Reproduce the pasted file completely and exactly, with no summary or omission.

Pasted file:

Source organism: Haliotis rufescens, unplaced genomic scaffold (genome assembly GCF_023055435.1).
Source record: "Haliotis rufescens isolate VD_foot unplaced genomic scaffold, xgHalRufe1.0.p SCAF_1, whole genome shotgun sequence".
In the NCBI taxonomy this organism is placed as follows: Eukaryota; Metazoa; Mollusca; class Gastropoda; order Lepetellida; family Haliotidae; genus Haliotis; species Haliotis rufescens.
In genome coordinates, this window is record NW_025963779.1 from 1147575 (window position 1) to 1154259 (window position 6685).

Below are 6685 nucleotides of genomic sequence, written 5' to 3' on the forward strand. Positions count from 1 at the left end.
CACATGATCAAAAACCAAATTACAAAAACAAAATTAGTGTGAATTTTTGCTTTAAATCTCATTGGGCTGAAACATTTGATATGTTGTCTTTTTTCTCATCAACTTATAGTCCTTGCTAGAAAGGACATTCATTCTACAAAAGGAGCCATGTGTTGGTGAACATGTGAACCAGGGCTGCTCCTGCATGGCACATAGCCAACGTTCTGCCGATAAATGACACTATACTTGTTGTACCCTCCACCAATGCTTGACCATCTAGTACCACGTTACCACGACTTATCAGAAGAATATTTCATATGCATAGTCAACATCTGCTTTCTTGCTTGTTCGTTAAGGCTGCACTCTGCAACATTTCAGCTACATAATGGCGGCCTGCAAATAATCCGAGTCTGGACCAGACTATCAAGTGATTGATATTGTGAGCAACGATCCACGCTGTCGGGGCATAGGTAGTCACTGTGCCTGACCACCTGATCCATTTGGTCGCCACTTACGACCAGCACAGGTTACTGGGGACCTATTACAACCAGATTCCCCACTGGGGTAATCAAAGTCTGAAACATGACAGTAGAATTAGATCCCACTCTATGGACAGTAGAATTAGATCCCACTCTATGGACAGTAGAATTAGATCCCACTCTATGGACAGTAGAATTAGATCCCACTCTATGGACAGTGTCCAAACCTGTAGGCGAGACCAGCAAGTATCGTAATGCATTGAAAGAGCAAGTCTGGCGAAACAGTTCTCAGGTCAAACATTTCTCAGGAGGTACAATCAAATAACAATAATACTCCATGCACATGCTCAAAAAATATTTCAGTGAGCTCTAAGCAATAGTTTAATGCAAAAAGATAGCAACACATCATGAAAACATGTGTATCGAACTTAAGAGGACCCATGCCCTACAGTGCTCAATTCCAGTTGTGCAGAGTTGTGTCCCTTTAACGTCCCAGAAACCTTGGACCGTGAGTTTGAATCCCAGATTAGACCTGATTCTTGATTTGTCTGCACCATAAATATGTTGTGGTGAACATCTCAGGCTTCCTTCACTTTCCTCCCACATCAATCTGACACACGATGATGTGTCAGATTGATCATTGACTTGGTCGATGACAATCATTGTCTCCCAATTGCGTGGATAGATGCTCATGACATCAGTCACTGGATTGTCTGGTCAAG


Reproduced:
Source organism: Haliotis rufescens, unplaced genomic scaffold (genome assembly GCF_023055435.1).
Source record: "Haliotis rufescens isolate VD_foot unplaced genomic scaffold, xgHalRufe1.0.p SCAF_1, whole genome shotgun sequence".
In the NCBI taxonomy this organism is placed as follows: Eukaryota; Metazoa; Mollusca; class Gastropoda; order Lepetellida; family Haliotidae; genus Haliotis; species Haliotis rufescens.
In genome coordinates, this window is record NW_025963779.1 from 1147575 (window position 1) to 1154259 (window position 6685).

Below are 6685 nucleotides of genomic sequence, written 5' to 3' on the forward strand. Positions count from 1 at the left end.
CACATGATCAAAAACCAAATTACAAAAACAAAATTAGTGTGAATTTTTGCTTTAAATCTCATTGGGCTGAAACATTTGATATGTTGTCTTTTTTCTCATCAACTTATAGTCCTTGCTAGAAAGGACATTCATTCTACAAAAGGAGCCATGTGTTGGTGAACATGTGAACCAGGGCTGCTCCTGCATGGCACATAGCCAACGTTCTGCCGATAAATGACACTATACTTGTTGTACCCTCCACCAATGCTTGACCATCTAGTACCACGTTACCACGACTTATCAGAAGAATATTTCATATGCATAGTCAACATCTGCTTTCTTGCTTGTTCGTTAAGGCTGCACTCTGCAACATTTCAGCTACATAATGGCGGCCTGCAAATAATCCGAGTCTGGACCAGACTATCAAGTGATTGATATTGTGAGCAACGATCCACGCTGTCGGGGCATAGGTAGTCACTGTGCCTGACCACCTGATCCATTTGGTCGCCACTTACGACCAGCACAGGTTACTGGGGACCTATTACAACCAGATTCCCCACTGGGGTAATCAAAGTCTGAAACATGACAGTAGAATTAGATCCCACTCTATGGACAGTAGAATTAGATCCCACTCTATGGACAGTAGAATTAGATCCCACTCTATGGACAGTAGAATTAGATCCCACTCTATGGACAGTGTCCAAACCTGTAGGCGAGACCAGCAAGTATCGTAATGCATTGAAAGAGCAAGTCTGGCGAAACAGTTCTCAGGTCAAACATTTCTCAGGAGGTACAATCAAATAACAATAATACTCCATGCACATGCTCAAAAAATATTTCAGTGAGCTCTAAGCAATAGTTTAATGCAAAAAGATAGCAACACATCATGAAAACATGTGTATCGAACTTAAGAGGACCCATGCCCTACAGTGCTCAATTCCAGTTGTGCAGAGTTGTGTCCCTTTAACGTCCCAGAAACCTTGGACCGTGAGTTTGAATCCCAGATTAGACCTGATTCTTGATTTGTCTGCACCATAAATATGTTGTGGTGAACATCTCAGGCTTCCTTCACTTTCCTCCCACATCAATCTGACACACGATGATGTGTCAGATTGATCATTGACTTGGTCGATGACAATCATTGTCTCCCAATTGCGTGGATAGATGCTCATGACATCAGTCACTGGATTGTCTGGTCAAG